Turkey’s President Recep Tayyip Erdogan.

Turkey’s President Recep Tayyip Erdogan. (Oliver Bunic/Bloomberg )

ISTANBUL (Tribune News Service) — Turkish President Recep Erdogan was just sworn in for a third term after 20 years in power. And apparently there’s nothing quite like an uncontested electoral victory guaranteeing another half-decade in power to rev up the backpedaling by the backstabbers.

“Congratulations to President Recep Tayyip Erdogan of Türkiye on his re-election. I look forward to continuing to work together as NATO allies on bilateral issues and shared global challenges,” President Joe Biden tweeted. But back in early 2020, when he was running for office against then-President Donald Trump, who once told Erdogan that he was a “big fan”, Biden sang a much different tune to the editors of The New York Times. “What I think we should be doing is taking a very different approach to him now, making it clear that we support opposition leadership,” Biden said in the interview. He added that the opposition had “to be able to take on and defeat Erdogan. Not by a coup, but by the electoral process.” Comments like this don’t help to dispel the well-anchored notion in Erdogan's mind that the U.S. would love nothing more than to eject him from power.

Unfortunately for Biden, Trump’s former acting national intelligence director, Richard Grenell, has now publicly claimed to have receipts. “Instructing Jeff Flake to meet with the opposition candidate in the middle of the election was a terrible mistake — the US must strongly advocate for its policies but must stay away from picking sides in elections,” Grenell tweeted, referring to the US Ambassador to Turkey. “Erdogan knows what you did. This will not benefit US interests.”

Grenell is right in that nothing much seems to escape the attention of the Turkish president when it comes to foreign meddling. “Biden gave the order to topple Erdogan, I know this,” Erdogan said prior to the first round of voting. “All my people know this.” Well, if Erdogan didn’t already "know what Biden did,” then the fella who used to be in charge of all the US intelligence agencies combined has effectively now confirmed it.

At this point, Biden sounds like someone who ended up back with their ex after badmouthing them all over town and who is now hoping that everyone just forgets what he said.

Biden's animosity toward Erdogan pre-vote is easily explained. Had opponent Kemal Kilicdaroglu been elected instead, a more concessionary tone would have been struck with the West, largely with an eye on integrating the European Union.

Until now, the collective West, including the EU, have strung Turkey along for decades now under the promise of eventual ascension — and it's not hard to imagine that the will to please would have gone into overdrive, unlike with Erdogan, who seems to understand that playing the field is wiser than sitting around waiting for that call.

Turkey has nonetheless helped the West immeasurably with sticky issues between East and West, including the recent Black Sea Grain deal to get Ukrainian and Russian grain out from the conflict zone to the world, even though once the food entered Europe, incompetence has resulted in much of it being dumped in EU countries to the point of the bloc having to bail out farmers in their own bordering states whose own supply prices plummeted. Turkey also held back the waves of migrants fleeing Africa and the Middle East — many under the pretext of escaping the chaos sown by Western military interventions — that threatened to flood European countries. Trump also dumped the Syrian war in Erdogan’s lap, allowing the former president to partially fulfill his campaign promise of drawing down foreign wars. A NATO member, Turkey also has the second largest army in the alliance and hosts key operational bases for the alliance. Still, comments like Biden’s suggest that the West figures it could do even better with someone more pliable in charge.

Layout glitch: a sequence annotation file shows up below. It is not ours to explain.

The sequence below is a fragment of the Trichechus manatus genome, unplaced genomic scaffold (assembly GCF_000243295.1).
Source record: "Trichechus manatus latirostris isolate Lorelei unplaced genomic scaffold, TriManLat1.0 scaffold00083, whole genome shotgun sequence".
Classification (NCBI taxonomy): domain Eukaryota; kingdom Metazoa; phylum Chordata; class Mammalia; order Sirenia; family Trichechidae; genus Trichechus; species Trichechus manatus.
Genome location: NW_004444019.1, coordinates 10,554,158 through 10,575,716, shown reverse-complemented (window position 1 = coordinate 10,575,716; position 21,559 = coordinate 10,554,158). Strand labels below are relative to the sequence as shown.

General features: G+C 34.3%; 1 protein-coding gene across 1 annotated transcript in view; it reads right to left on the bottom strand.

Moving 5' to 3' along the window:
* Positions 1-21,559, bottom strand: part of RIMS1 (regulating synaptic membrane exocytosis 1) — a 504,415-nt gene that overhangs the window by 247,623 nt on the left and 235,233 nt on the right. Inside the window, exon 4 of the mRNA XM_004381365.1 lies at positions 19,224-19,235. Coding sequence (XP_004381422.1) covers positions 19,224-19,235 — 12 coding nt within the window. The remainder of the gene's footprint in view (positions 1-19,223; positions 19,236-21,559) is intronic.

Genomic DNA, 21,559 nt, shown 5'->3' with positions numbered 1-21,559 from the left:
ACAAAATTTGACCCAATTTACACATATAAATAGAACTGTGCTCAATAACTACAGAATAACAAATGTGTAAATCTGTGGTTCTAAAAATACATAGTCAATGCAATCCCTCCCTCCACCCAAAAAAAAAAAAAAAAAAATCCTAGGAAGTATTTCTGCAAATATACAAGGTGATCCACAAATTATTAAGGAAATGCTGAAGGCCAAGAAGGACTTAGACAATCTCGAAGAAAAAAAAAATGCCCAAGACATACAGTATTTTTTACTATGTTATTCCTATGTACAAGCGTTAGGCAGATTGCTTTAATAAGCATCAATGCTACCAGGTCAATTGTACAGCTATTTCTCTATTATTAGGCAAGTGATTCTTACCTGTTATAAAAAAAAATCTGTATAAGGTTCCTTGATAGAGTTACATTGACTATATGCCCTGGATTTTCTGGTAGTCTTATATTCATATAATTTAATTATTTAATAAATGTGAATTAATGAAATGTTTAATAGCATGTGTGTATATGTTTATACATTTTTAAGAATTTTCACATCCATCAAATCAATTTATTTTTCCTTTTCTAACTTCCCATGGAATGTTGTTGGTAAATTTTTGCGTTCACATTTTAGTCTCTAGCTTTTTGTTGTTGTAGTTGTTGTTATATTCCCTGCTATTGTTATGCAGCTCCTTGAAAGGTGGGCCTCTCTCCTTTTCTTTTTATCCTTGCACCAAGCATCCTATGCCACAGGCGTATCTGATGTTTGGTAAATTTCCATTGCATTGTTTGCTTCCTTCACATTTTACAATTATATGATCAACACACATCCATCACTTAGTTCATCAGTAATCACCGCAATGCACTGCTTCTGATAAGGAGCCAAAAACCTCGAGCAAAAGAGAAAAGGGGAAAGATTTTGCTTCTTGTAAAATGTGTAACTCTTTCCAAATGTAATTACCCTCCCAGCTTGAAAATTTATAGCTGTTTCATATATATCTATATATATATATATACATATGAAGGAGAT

Former NATO Supreme Allied Commander James Stavridis told Bloomberg earlier this year that despite Turkey being a valuable alliance member, “some NATO members are going to begin asking, ‘If it is a choice between Sweden/Finland and Turkey, maybe we should look at our options.’ ” Turkey has stood in the way of Sweden's NATO membership bid (although not Finland), citing Turkish national security concerns. Russian President Vladimir Putin called Erdogan a “dear friend” after his re-election, which irks the West. Still, that personal friendship doesn’t seem to have tempered Erdogan’s insistence on doing what’s best for Turkish interests above all else, which often means playing both sides of the court from the middle. For instance, Erdogan refused to sanction Russia while nonetheless demanding a cease-fire from Putin. He also purchased Russian missile defense systems despite threats from the NATO military industrial racket, which no doubt feared the loss of a business opportunity more than anything else.

Not really being fully in any particular camp — or rather, being a member of all of them — has given Turkey an independence, importance and influence on the world stage that other countries can only dream about. Perhaps that’s why some, like Biden, were cheering for a soft, but ultimately failed, regime change.

Rachel Marsden is a columnist, political strategist and host of independently produced talk shows in French and English. Her website can be found at

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